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Thread: Route 66 in May

  1. Default Route 66 in May

    Anyone have an itinary for travelling Route 66 from Chicago to LA, I am coming over from the UK and plan on allowing 2 weeks for the trip.



  2. #2
    Join Date
    Mar 2005
    Québec, Montreal, Arizona, California, France

    Default Get your kicks

    Hi TB, welcome to the RoadTrip America forum!

    Anyone have an itinary for travelling Route 66 from Chicago to LA
    To get started, you could buy one of the many guide books written on the subject, like this one and you can take a look at our Route 66 links page.

    plan on allowing 2 weeks for the trip
    The trip from Chicago to LA is about 2020 miles long if you use major interstates. So, if you plan on doing a one way trip on the entire remaining lenght of old route 66 (which follows more or less the path of I-40 and I-44), 2 weeks would be pretty reasonnable I guess.

    But, if you plan on doing a roundtrip, I think you would be a little short because, as you probably know, Route 66 is not an official highway anymore. To travel by the way of the double six you have to allow more time and follow the directions to the historic route. Some stretches are still in use, like this one between Oatman and Williams, AZ and Central Avenue in Alburquerque, NM, but most of the time, you have to use another route to get to the remains of the old highway.

    However, if you're used to drive long distance and to practice sight-seeing from the inside of your car and actually enjoy that type of travelling, I believe the roundtrip is doable. You just won't have much time to visit as many attractions and museums along the way.

    Have a great trip!

  3. #3
    travel_monkeys Guest


    Be aware that most of Route 66 no longer exists - it was replaced by Interstate 40. Most of it is pretty flat too. But if you like hiking stop in the Ozark Mts. in Missouri - it's beautiful. Also once you get to New Mexico and Arizona there's lots to see. Some ideas:
    Sandia Peak Tramway in Albuquerque - this is an aerial tram that takes you 14,000 feet up to the top of Sandia Peak.
    Acoma Pueblo, NM - this is the oldest continuously occupied village in the US. It's a 1300 year old Acoma (Native American) village sitting on top of a 400 foot sandstone bluff. The scenery on the drive in and from the top are INCREDIBLE. The Acoma run tours up to the village and I highly recommend it. You'll see signs off I-40 in New Mexico.
    Sedona, Arizona is red rock country and one of the most unique landscapes in the country. Also you might stop at Petrified Forest National Park in Arizona but make sure to get up early because sunrise is the best time to see it. Amazing colors.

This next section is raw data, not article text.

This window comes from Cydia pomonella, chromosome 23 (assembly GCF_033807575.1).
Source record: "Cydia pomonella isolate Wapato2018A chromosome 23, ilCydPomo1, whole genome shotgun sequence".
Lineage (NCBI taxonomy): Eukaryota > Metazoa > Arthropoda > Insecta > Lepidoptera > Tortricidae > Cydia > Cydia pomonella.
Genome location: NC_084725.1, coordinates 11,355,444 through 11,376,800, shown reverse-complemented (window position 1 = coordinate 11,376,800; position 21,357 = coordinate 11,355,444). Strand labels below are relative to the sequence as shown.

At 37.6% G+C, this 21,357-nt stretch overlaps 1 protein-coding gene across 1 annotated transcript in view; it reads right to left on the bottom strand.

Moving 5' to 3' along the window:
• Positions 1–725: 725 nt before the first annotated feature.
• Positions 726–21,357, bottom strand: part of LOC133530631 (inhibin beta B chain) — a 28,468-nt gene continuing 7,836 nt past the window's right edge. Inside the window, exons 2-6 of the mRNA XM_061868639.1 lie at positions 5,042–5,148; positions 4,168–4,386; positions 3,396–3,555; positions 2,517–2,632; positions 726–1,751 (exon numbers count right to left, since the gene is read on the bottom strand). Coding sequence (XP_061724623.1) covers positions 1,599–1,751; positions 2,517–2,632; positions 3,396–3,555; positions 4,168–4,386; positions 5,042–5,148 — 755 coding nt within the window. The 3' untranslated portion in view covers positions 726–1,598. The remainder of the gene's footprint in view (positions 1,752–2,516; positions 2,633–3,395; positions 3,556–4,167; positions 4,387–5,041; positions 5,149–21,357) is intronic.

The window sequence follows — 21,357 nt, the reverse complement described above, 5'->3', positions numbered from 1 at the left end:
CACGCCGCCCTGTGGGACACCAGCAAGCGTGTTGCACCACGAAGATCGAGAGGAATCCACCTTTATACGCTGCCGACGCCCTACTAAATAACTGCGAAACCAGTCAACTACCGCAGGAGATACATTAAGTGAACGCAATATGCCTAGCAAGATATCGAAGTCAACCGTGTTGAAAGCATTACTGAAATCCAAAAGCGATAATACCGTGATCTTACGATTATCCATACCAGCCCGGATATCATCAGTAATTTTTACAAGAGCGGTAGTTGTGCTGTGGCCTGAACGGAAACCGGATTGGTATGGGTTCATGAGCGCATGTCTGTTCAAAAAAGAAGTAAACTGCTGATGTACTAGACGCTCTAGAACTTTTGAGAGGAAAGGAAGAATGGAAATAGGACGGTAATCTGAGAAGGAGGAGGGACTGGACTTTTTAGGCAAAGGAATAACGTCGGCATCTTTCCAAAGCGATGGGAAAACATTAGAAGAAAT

Have a nice trip!

  4. #4
    Join Date
    Jan 1998
    Las Vegas, Nevada

    Default Best on the Web

    Quote Originally Posted by t7547b
    Anyone have an itinary for travelling Route 66 from Chicago to LA, I am coming over from the UK and plan on allowing 2 weeks for the trip.
    One of our roadtrip colleagues has a photo journal that you can use in either direction for creating an itinerary. Here is the starting page in Chicago. If you scroll to the bottom of each page, you will find a map that corresponds to the route that Guy and Randall followed each day.


  5. #5
    Join Date
    Nov 2005
    The Great Midwest, Illinois to be precise

    Default About 90% Is Still There

    The vast majority of 66 is still there and drivable. The interstates are handy if you get behind in time while investigating all the great places.

    Stay at the old motels whenever you can. While in Missouri, I suggest the Wagon Wheel in Cuba, the Munger-Moss in Lebanon, and either the Rail Haven or Rest Haven in Springfield. In Tucumcari, the must stay is at the Blue Swallow.

    Check out all the great regional foods including Calf Fries in Oklahoma or Rocky Mountain Oysters at the Big Texan in Amarillo. Well, perhaps you'd better find out what they are first.

    In Illinois, great places to eat are Lou Mitchell's in Chicago, Cozy Dog in Springfield, the White Fence Farm, Del Rhea's Chicken Basket, the Riviera, and the Luna.

    Keep on Down that Two Lane Highway and Enjoy the Double Six.--RoadDog

  6. #6
    travel_monkeys Guest

    Default 66

    Quote Originally Posted by RoadDog
    The vast majority of 66 is still there and drivable.
    Technically, yes. However, most of old Rt. 66 is now frontage roads alongside I-40 and I-44. The road is technically still there but it bears little resemblence to 'ol 66. There are still a few parts of 66 that are like in the old days, mostly around Grand Canyon Caverns in AZ and in downtown Albuquerque and Flagstaff.
    Last edited by Quebec Gen; 02-07-2006 at 05:01 AM. Reason: format

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